However, researchers and specialists in the field of learning and development noticed that traditional training started losing its actual value. Nevertheless, some governmental organizations started performing only training activities because they become more focused on the outside noticeable image of their key performance indicators achievements or just for winning one more award of excellence. The latter is one of the things I can bravely share that I have noticed due to my experience in the region, as an assessor and arbitration team leader in several of excellence awards and it became one of my main points of concern as well.

The approach I would like to bring upon into the audience attention is related to suggesting focus on the learning activity’s outcomes.  In addition to that and regardless of its nature: i.e. formal or informal learning, learning process will be much more efficient if it becomes a product of conscious activity. In fact, the phrase “learning and development needs” has successfully replaced the term “training needs” and the 10:20:70 model has emerged to the effect that 70% of learning comes out of work itself. Problem solving, challenges, and 20% come out of co-workers and direct line manager interaction and 10% comes out from self- learning. This model is the foundation for a new thought where the Chief Learning Officer as a position and functions replaces the traditional training officer.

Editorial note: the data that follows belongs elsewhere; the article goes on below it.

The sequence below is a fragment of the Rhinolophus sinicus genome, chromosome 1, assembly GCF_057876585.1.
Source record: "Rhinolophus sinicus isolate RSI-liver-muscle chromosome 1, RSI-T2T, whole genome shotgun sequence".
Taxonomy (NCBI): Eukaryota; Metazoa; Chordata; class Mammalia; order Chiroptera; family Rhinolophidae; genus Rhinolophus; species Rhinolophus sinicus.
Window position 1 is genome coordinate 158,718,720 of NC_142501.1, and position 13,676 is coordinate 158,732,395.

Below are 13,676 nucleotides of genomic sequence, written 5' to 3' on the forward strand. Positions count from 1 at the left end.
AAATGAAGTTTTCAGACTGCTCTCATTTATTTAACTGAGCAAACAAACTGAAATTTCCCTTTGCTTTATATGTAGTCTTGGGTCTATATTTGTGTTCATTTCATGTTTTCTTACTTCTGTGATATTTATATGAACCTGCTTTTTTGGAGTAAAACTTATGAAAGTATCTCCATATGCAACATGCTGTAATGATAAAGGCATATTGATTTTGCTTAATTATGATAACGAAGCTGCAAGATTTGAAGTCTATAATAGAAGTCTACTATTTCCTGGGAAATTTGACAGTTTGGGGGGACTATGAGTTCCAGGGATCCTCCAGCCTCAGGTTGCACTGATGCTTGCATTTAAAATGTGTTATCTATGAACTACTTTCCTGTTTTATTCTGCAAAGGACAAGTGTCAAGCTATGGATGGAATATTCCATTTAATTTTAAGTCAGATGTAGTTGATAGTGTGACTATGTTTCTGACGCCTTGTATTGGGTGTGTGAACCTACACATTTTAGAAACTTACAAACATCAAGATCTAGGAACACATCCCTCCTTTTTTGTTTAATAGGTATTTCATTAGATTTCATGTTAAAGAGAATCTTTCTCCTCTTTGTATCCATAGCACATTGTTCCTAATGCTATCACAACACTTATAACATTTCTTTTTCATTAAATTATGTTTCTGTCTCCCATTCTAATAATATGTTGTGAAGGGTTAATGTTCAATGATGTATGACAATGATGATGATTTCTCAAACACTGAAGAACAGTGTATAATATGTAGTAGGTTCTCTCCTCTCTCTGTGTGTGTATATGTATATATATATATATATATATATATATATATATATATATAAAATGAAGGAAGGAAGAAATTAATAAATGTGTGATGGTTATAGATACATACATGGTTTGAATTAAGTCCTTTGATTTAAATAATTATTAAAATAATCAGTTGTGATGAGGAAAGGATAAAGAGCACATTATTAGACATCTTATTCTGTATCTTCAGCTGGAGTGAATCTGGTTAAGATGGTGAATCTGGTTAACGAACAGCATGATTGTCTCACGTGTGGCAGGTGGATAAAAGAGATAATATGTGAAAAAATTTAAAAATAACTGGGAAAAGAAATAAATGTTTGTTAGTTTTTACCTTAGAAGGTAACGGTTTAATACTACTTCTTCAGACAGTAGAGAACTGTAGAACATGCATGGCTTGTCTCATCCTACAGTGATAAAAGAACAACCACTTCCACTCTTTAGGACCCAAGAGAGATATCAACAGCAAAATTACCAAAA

The Chief Learning Officer position holder is a person who performs strategic tasks and he is managed directly by the general manager or the chief executive.

The CLO becomes the hub of all learning activities. Assessment reports, market analysis results, competitors’ analysis results, benchmarking, and the best performances have to be submitted to him. Part of his duties also include gathering all conferences and workshops feedback  summaries that  employees participated in; conducting  proper analysis   of  data and figures afterwards ; spreading around awareness of the lessons learnt and changing, establishing policies and procedures  that promote innovation  and improvement solutions for the organization.

In conclusion of all listed above I would say that new methods should be introduced, implemented and followed in the organizational learning field and traditional learning have to be   replaced. It’s widely known fact that after attending traditional training trainees usually forget 80% of what they have been exposed to during the training in eight weeks’ time after training completion.

Last but not the least let us all remember some of the thoughts of the quality guru Deming in the context of importance of measurement: “What you cannot measure you cannot improve”

The article is written by Dr. Alaa Garad for Arab Business Review

To read more thought-leadership stuff by leaders from Arab Region, please visit Arab Business Review